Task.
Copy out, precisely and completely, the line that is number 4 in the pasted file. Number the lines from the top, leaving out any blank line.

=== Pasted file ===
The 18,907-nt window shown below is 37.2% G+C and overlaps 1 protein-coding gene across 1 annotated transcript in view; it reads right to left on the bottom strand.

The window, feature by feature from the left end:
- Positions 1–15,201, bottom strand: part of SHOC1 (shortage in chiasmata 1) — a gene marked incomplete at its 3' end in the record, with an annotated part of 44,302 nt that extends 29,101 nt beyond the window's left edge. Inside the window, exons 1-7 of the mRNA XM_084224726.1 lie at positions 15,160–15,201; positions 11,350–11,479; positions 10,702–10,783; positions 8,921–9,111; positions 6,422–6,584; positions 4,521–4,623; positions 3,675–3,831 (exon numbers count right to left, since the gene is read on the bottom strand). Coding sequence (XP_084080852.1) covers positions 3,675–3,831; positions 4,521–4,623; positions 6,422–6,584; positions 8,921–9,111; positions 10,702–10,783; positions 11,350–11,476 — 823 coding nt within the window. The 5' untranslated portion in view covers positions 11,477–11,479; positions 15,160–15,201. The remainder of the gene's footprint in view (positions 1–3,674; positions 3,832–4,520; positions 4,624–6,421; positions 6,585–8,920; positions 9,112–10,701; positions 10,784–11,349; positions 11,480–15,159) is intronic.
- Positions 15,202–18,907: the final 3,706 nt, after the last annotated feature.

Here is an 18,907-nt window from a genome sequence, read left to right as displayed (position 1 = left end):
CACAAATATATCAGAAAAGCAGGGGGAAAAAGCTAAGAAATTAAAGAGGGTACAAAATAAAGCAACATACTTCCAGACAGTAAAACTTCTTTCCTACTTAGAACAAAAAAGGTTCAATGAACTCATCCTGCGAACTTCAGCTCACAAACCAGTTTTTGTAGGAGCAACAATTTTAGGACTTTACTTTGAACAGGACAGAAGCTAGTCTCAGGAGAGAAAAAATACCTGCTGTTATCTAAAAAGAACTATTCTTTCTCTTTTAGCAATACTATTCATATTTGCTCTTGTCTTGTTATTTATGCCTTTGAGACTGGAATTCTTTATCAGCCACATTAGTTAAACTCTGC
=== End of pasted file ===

- Positions 15,202–18,907: the final 3,706 nt, after the last annotated feature.